After persistent questioning of the Punjabi owners (recently relocated back to India after a dozen years in Manhattan), I am convinced they really do try to source local ingredients grown without chemicals. Nothing is certified as organic because the market for such produce is still very much in its infancy. At Singh Star they make their own curd (yogurt) daily. My friend Vlad (a Ukrainian-born Aussie who recently hitchhiked across Iran) claims it’s the best in town. Gurdish, who is Singh Star’s fabulous hostess, offers private cooking classes on request, and she graciously allows me to Frankenstein my thali with my personal favs, including her chana masala (chickpeas) and ayurvedic parantha (fried nan bread with secret vegetables cooked in).
Don’t be shy: ask for free second helpings.
A short drive from Goa’s coast, where the three states of Goa, Karnataka and Maharashtra meet deep in the Western Ghat mountain range, my friend Chiara and I discover a gem of a wilderness retreat, aptly named Wildernest.
On the way, our worn-out rental car barely manages the poor roads—traffic thick with dump trucks hauling iron ore—until it finally gives out. Fortunately, it over-heats at a police check-point, where we exchange roadside support for giving a lift to the local police chief, who needed help transporting illegally confiscated booze from a previous motorist.
Finally, the vast mining-caused destruction of the landscape gives way to richly forested mountainsides, then to the Swapnagandha Valley (about 2,500 feet above sea level), home to some of the world’s most extreme biodiversity. Here, a miracle of ecological conservation awaits.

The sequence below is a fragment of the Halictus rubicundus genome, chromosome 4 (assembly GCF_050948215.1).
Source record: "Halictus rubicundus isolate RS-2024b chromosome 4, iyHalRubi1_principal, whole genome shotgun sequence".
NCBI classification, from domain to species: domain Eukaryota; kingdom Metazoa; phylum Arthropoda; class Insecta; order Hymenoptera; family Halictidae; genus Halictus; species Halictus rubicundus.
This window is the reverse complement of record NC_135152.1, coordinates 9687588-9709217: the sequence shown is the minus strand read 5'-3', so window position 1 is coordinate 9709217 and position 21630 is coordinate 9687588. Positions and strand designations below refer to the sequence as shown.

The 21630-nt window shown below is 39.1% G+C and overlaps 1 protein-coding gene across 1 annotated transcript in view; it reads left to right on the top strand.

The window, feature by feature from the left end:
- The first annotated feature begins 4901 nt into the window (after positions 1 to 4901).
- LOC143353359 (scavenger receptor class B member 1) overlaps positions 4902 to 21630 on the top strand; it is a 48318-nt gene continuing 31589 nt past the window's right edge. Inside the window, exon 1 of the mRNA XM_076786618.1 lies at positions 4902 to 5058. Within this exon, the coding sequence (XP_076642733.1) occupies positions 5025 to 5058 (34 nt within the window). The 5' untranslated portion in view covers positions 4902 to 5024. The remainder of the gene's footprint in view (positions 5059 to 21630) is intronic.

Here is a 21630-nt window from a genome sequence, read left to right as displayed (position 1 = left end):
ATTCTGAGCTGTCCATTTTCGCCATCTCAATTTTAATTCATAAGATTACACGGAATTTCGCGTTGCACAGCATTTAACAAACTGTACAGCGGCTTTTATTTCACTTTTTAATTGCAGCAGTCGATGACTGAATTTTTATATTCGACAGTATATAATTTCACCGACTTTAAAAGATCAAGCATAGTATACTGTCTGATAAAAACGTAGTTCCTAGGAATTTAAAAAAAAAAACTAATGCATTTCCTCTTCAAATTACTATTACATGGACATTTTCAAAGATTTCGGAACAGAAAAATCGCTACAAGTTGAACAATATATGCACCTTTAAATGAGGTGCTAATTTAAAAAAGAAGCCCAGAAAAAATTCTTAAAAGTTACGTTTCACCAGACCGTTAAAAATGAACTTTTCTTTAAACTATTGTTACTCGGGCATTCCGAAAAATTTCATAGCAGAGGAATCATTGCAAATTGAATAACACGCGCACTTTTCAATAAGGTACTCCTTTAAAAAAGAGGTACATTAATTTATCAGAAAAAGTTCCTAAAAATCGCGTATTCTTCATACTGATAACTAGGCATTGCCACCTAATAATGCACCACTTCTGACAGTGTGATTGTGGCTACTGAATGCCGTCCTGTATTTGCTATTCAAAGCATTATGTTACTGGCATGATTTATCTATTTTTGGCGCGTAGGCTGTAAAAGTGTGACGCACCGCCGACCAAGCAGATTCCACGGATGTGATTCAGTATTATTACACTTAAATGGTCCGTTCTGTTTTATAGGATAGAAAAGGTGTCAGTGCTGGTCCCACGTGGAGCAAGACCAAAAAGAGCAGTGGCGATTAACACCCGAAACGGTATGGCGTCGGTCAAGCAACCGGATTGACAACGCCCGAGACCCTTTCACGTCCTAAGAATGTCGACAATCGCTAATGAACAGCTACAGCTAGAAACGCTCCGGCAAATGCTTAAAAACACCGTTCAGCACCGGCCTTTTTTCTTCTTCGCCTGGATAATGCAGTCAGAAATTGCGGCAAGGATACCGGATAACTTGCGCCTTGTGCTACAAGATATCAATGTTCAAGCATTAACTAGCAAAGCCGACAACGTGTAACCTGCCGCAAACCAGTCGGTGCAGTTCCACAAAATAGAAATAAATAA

An unlikely trio
Wildlife biologist Nirmal Kulkarni sits in a sturdy army jeep, awaiting our arrival at the intersection of the so-called highway and the I-think-we’d-be-better-off-in-a-Sherman-tank path to the eco-lodge. We bounce and shudder along the rocky road, past the guard station to a small cluster of 16 guestrooms and other buildings.
Wildernest is truly a remarkable success story that has brought together an unlikely trio—Kulkarni; merchant marine and captain Nitin Dhohd; and Baba Dhohd, an internationally accomplished chemical engineer—to preserve a sliver of pristine wilderness. Its 450 acres are home to 140 species of birds and 30 species of mammals. This eco-outpost attempts to raise awareness about this amazing wildlife habitat—and about the environment in general—in the villages of this Mahadayl region and beyond. On an herb walk, Kulkarni points out a handful of the 150 species of medical plants, including amruta (used for treating cancer) and engli (to treat diabetes). There’s also a medicinal plant nursery on Wildernest’s grounds, and Kulkarni and his partners plan to document this traditional knowledge.
After an easy trek to an idyllic waterfall (where, of course, my fellow hikers and I plunge into the bracingly chilly waters), I laze by the infinity pool. Infinity it is—the view drops off into a breathtaking 100-mile panorama to the Arabian Sea. That evening Chiara and I gorge on the excellent Indian buffet of local delicacies.
A personal commitment
Our visit ends, all too soon, with a glorious morning hike. Kulkarni leads us past the ecological research station they’ve recently built on the ridge, regaling us with tales of training former snake charmers (a profession made illegal in the 1990s) to become snake researchers.
What could top this? Green Goa, we’ve learned, is more than eco-friendly lodging and food without pesticides. It’s a state of mind, and a personal commitment to leave this beautiful, blessed corner of India no worse, and maybe even a little better, than you found it.—Michael Straus, Contributing Editor